It’s now your right to smoke marijuana — but don’t bluff yourself that it cures anything

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MarijuanaIt’s not for the state to decide what individuals put into their bodies in their own homes, writes Digital Clubbing columnist Alastair McAlpine. But no one should be under any illusion that the evidence for medical benefit from marijuana is both evanescent and insubstantial.

McAlpine writes:

The decision by the South African Constitutional Court (CC) to legalise the private cultivation, possession and consumption of marijuana is long overdue. What individuals choose to put into their bodies in their own homes is none of the state’s business. It is also a complete waste of time for an already stretched police force to be searching out pesky potheads to throw in prison.

But the downside to this decision is that many quacks have come to the fore with their kooky ideas that marijuana can cure everything from cancer to insomnia. The truth is, much like the smoke from a fat blunt, the evidence for medical benefit from marijuana is both evanescent and insubstantial.

There is a pervasive narrative that marijuana is a ‘wonder drug’ that has been wrongfully suppressed by an establishment that is both beholden to Big Pharma AND a bunch of killjoys. When I recently tweeted that ingesting marijuana was not a particularly good idea from a health perspective, with little to no medical benefit, a dense cloud of cannabis cranks descended swiftly on my account, accusing me of, like, being hopelessly out of date with the amazing properties of weed, dude.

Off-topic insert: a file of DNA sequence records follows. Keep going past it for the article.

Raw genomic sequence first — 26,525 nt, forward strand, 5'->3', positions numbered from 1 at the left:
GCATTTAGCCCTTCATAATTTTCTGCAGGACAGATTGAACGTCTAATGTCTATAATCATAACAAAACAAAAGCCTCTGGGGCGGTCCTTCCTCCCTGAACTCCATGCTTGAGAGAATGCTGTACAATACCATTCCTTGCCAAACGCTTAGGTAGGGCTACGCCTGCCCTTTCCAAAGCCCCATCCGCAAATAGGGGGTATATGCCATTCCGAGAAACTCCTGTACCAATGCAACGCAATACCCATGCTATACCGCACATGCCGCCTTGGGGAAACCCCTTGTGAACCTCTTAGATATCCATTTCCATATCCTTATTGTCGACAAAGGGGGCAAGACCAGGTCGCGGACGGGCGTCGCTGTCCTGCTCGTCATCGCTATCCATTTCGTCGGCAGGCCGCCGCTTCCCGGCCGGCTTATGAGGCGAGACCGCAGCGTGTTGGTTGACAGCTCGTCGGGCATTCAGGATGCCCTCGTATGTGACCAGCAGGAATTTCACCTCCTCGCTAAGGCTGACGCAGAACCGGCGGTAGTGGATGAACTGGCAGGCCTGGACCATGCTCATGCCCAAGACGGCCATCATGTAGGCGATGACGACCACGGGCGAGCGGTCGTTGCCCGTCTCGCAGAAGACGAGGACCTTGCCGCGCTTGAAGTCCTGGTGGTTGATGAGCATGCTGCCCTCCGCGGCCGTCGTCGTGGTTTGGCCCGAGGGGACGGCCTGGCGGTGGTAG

So let’s take a closer look.

Marijuana is a plant which contains many biologically active substances. The most well-known and effective of these is tetrahydrocannabinol (THC), present in the leaves, seeds and stalks of the plant. As any hardened pothead will tell you, marijuana can be smoked, vaporised or ingested, and once the THC enters the blood stream, it binds to the cannabinoid receptors situated throughout the body.

Its effects begin fairly rapidly, precipitating the feeling of being ‘high’ – a slight feeling of drowsiness, an intense sense of self-awareness, and a generally relaxed outlook (or so I’m told…). It also, however, causes impaired cognition, memory retention, reflexes and concentration. At its worst, there can be intense paranoia, or a sensation of impending doom. Long-term, marijuana use has been associated with the development of psychosis and schizophrenia, and smoking it has similar carcinogenic effects to tobacco.